New AAPA President: Physician Associates Key to Addressing Workforce Shortages

By Christopher Cheney

Physician associates (PA) are part of the solution for workforce shortages in the healthcare sector, says Folusho Ogunfiditimi, DM, MPH, PA-C, president and chair of the Board of Directors at the American Academy of Physician Associates (AAPA).

Ogunfiditimi began his term as president of the AAPA this month. He currently works as administrator of practice management at Florida Health Care Plans. His prior experience includes serving as the associate administrator of the Detroit Medical Center Cardiovascular Institute.

HealthLeaders recently talked with Ogunfiditimi about a range of issues, including the priorities of his AAPA presidency and the ideal role for PAs on care teams. The following transcript of that conversation has been lightly edited for clarity and brevity.

HealthLeaders: What are the priorities for your AAPA presidency?

Folusho Ogunfiditimi: There are three main categories and a fourth that is not as critical. The three main categories are what I call the Three Ps.

The first P stands for patients and improving access for patient care. The ability of patients to get the care they need is critically important.

The second P stands for practice—the practice that PAs are actually working in. We need to improve outcomes, whether that is health outcomes or outcomes related to the value or productivity that PAs bring to practices. We need to be able to empower PAs as well as expand and grow their practices.

The third P stands for the profession as a whole. We need to modernize the laws around the profession. About 100 million people lack access to primary care. Only 47% of primary care needs are actually being met. So, some of the challenges that PAs have in terms of the current laws prevent us from boosting healthcare access for our patients. About 163 million people do not have access to mental health care. PAs need to be fully utilized to the extent of their training.

The fourth priority is looking at expanding the role of PAs as it relates to leadership, mentorship, and closing the equity gaps in healthcare. I want to focus on how we can mentor young PAs. So, I want to be looking at research and looking at leadership as well as looking at mechanisms to be able to effectively close health equity gaps.

HL: What is the ideal role for a PA on a care team?

Ogunfiditimi: We have talked a lot about optimal team practice—how PAs, physicians, and other healthcare providers work together to deliver care. That is the optimal role for PAs and being able to deliver services without the administrative burden that you see in terms of having constraints around them.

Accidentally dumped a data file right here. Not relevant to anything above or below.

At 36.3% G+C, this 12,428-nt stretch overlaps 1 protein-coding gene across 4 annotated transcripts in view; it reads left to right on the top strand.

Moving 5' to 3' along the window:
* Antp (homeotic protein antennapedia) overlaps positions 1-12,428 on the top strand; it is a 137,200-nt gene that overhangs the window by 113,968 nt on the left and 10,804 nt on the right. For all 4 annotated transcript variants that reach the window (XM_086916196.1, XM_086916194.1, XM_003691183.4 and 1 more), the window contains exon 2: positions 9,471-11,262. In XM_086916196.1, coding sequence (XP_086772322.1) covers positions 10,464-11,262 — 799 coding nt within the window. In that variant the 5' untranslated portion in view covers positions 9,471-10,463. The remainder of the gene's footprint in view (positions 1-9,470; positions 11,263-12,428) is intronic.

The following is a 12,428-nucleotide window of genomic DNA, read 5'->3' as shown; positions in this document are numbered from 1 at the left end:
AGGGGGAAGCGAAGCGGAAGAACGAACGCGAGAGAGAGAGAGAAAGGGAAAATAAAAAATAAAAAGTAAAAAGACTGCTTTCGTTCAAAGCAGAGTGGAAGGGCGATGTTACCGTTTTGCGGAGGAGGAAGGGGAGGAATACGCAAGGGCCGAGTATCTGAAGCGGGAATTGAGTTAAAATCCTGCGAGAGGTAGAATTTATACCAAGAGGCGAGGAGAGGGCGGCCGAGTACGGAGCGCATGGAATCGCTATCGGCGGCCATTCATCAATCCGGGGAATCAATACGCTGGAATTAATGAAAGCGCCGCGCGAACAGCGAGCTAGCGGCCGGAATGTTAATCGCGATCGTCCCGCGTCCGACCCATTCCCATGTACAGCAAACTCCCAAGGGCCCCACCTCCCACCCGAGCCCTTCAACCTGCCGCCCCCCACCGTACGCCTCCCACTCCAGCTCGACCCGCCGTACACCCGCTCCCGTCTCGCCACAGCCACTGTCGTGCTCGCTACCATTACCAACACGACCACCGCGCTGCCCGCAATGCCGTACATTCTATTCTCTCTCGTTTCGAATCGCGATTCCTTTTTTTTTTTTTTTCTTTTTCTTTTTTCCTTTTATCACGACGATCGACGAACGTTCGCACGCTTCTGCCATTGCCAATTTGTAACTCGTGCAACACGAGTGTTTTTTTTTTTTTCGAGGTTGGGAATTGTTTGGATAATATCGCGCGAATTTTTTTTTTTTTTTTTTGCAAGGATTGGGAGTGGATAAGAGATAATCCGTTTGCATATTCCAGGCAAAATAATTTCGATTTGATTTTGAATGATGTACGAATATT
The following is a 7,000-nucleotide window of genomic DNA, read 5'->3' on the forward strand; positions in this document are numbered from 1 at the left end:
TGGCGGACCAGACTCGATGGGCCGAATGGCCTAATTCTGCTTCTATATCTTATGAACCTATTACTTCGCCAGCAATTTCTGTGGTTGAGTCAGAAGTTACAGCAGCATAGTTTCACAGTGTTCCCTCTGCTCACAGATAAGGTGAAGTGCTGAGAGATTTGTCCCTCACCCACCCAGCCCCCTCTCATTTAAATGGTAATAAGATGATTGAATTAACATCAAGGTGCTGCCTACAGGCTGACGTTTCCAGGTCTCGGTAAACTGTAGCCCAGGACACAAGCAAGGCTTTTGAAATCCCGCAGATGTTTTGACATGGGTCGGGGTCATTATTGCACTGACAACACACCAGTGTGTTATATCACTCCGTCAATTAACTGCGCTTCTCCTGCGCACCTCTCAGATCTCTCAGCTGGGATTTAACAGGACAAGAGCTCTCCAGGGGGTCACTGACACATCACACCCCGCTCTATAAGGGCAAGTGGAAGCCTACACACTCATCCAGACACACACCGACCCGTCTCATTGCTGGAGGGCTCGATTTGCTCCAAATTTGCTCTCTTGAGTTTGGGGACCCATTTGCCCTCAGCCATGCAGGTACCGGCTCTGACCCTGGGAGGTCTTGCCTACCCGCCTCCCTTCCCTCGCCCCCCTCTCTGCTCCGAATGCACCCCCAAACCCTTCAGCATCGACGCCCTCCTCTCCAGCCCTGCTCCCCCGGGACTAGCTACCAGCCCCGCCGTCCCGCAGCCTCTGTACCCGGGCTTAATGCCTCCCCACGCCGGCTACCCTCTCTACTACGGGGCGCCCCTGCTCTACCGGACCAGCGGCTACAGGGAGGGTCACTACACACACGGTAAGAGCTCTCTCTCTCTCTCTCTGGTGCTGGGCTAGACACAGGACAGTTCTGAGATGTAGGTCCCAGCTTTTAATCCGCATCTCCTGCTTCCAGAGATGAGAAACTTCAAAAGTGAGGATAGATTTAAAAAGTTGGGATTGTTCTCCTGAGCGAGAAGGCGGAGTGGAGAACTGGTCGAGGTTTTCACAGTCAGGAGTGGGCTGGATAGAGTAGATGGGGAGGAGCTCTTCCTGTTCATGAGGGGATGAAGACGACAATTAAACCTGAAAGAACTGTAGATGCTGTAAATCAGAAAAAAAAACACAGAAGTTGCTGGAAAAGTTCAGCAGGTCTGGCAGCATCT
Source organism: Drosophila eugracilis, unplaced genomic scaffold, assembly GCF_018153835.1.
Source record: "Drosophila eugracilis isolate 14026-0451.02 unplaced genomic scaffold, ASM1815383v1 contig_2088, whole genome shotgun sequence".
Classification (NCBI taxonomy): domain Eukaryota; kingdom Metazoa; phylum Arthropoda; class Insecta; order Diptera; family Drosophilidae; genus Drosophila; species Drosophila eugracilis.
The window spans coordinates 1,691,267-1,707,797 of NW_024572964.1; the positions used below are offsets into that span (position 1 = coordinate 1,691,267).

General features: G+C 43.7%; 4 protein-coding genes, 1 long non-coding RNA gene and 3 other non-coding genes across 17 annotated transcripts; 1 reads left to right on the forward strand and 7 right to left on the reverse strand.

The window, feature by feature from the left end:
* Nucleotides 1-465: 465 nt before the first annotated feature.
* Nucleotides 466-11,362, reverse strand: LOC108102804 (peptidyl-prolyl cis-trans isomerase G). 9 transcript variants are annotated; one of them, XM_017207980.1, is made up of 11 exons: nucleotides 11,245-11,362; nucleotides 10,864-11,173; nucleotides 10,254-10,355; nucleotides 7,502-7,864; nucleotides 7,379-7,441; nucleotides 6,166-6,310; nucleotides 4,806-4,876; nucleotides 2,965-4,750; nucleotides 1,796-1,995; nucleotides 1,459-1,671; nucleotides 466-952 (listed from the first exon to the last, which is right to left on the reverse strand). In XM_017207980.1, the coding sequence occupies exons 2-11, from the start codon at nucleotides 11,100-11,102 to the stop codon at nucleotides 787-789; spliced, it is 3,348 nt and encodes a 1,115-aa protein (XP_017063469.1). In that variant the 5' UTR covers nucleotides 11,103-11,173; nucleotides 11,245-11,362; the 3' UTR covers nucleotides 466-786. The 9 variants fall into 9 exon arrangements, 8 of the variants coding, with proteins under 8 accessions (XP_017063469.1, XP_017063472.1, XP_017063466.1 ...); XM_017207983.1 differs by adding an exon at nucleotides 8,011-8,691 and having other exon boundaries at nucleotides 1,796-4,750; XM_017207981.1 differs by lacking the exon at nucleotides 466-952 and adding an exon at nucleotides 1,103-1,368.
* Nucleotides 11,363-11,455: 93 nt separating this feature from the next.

For example, when a PA is not legally tethered to a physician, the PA can be more flexible in the care they deliver. It would be easier to allow PAs to serve on care teams by expanding the role of PAs and making sure that PAs are able to practice to the top of their license and the top of their training. This will facilitate PAs to be able to serve in medically underserved communities, where we currently do not have enough physicians and in certain areas have no physicians. PAs are primed to provide care in those areas in states that allow them to practice autonomously.

So, the ideal role for PAs is to work on care teams with colleagues but to also have the ability to fully maximize their training and work autonomously.

HL: There are workforce shortages in healthcare nationwide, including shortages of physicians. How can PAs help to address workforce shortages?

Ogunfiditimi: PAs play a critical role in ensuring patients have access to high-quality care. A recent Harris Poll that was conducted for AAPA showed that 67% of patients who have seen a PA would trust a PA to serve as their primary care provider. The same poll showed that 92% of patients believe PAs should be allowed to provide care to the fullest extent of their education and training. The poll found 90% of patients believe PAs are part of the solution for our healthcare workforce shortages.

So, PAs play a critical role in ensuring that we can improve access to quality healthcare and improve on the disparities we see in healthcare. In most states, PAs are required to have supervision by a physician. Some states have gotten rid of that requirement, which is something we support.

HL: You are administrator of practice management at Florida Health Care Plans. How did working as a PA help prepare you to serve in an administrative leadership role?